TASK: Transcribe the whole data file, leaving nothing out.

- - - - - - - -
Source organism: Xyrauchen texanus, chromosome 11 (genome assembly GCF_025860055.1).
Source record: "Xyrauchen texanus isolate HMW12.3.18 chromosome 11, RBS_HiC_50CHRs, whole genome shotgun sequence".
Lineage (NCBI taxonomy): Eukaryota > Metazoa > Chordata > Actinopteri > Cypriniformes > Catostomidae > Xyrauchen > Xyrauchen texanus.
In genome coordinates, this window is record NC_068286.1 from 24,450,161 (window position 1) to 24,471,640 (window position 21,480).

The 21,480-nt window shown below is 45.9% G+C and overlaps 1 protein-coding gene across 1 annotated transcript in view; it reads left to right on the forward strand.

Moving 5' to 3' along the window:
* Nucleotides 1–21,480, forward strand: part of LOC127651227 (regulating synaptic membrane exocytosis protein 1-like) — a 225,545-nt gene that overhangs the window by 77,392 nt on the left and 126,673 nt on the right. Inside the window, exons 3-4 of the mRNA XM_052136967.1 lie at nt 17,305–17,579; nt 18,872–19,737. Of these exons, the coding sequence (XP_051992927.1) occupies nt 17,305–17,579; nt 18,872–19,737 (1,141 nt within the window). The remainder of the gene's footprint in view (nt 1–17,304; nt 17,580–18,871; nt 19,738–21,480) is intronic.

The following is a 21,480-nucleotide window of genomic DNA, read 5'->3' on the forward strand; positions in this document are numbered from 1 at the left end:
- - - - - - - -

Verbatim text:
Source organism: Xyrauchen texanus, chromosome 11 (genome assembly GCF_025860055.1).
Source record: "Xyrauchen texanus isolate HMW12.3.18 chromosome 11, RBS_HiC_50CHRs, whole genome shotgun sequence".
Lineage (NCBI taxonomy): Eukaryota > Metazoa > Chordata > Actinopteri > Cypriniformes > Catostomidae > Xyrauchen > Xyrauchen texanus.
In genome coordinates, this window is record NC_068286.1 from 24,450,161 (window position 1) to 24,471,640 (window position 21,480).

The 21,480-nt window shown below is 45.9% G+C and overlaps 1 protein-coding gene across 1 annotated transcript in view; it reads left to right on the forward strand.

Moving 5' to 3' along the window:
* Nucleotides 1–21,480, forward strand: part of LOC127651227 (regulating synaptic membrane exocytosis protein 1-like) — a 225,545-nt gene that overhangs the window by 77,392 nt on the left and 126,673 nt on the right. Inside the window, exons 3-4 of the mRNA XM_052136967.1 lie at nt 17,305–17,579; nt 18,872–19,737. Of these exons, the coding sequence (XP_051992927.1) occupies nt 17,305–17,579; nt 18,872–19,737 (1,141 nt within the window). The remainder of the gene's footprint in view (nt 1–17,304; nt 17,580–18,871; nt 19,738–21,480) is intronic.

The following is a 21,480-nucleotide window of genomic DNA, read 5'->3' on the forward strand; positions in this document are numbered from 1 at the left end: